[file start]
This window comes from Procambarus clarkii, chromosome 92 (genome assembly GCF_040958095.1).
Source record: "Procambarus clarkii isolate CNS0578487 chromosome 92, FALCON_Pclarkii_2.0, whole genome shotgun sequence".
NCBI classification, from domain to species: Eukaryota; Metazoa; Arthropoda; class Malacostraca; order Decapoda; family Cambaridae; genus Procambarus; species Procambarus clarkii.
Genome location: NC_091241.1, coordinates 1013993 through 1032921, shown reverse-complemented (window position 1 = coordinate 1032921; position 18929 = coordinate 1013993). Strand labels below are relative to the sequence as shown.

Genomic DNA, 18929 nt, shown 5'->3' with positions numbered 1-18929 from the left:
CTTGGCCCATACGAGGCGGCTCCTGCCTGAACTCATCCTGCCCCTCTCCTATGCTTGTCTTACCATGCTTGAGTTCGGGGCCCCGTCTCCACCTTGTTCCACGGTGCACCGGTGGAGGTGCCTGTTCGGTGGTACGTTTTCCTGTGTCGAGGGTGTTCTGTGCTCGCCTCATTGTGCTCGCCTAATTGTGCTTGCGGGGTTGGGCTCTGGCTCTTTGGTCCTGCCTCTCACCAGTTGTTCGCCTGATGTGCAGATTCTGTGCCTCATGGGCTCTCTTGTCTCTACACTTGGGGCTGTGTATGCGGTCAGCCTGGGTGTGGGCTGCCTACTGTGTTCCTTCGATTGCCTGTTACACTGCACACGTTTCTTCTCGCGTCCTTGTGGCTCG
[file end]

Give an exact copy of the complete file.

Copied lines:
This window comes from Procambarus clarkii, chromosome 92 (genome assembly GCF_040958095.1).
Source record: "Procambarus clarkii isolate CNS0578487 chromosome 92, FALCON_Pclarkii_2.0, whole genome shotgun sequence".
NCBI classification, from domain to species: Eukaryota; Metazoa; Arthropoda; class Malacostraca; order Decapoda; family Cambaridae; genus Procambarus; species Procambarus clarkii.
Genome location: NC_091241.1, coordinates 1013993 through 1032921, shown reverse-complemented (window position 1 = coordinate 1032921; position 18929 = coordinate 1013993). Strand labels below are relative to the sequence as shown.

Genomic DNA, 18929 nt, shown 5'->3' with positions numbered 1-18929 from the left:
CTTGGCCCATACGAGGCGGCTCCTGCCTGAACTCATCCTGCCCCTCTCCTATGCTTGTCTTACCATGCTTGAGTTCGGGGCCCCGTCTCCACCTTGTTCCACGGTGCACCGGTGGAGGTGCCTGTTCGGTGGTACGTTTTCCTGTGTCGAGGGTGTTCTGTGCTCGCCTCATTGTGCTCGCCTAATTGTGCTTGCGGGGTTGGGCTCTGGCTCTTTGGTCCTGCCTCTCACCAGTTGTTCGCCTGATGTGCAGATTCTGTGCCTCATGGGCTCTCTTGTCTCTACACTTGGGGCTGTGTATGCGGTCAGCCTGGGTGTGGGCTGCCTACTGTGTTCCTTCGATTGCCTGTTACACTGCACACGTTTCTTCTCGCGTCCTTGTGGCTCG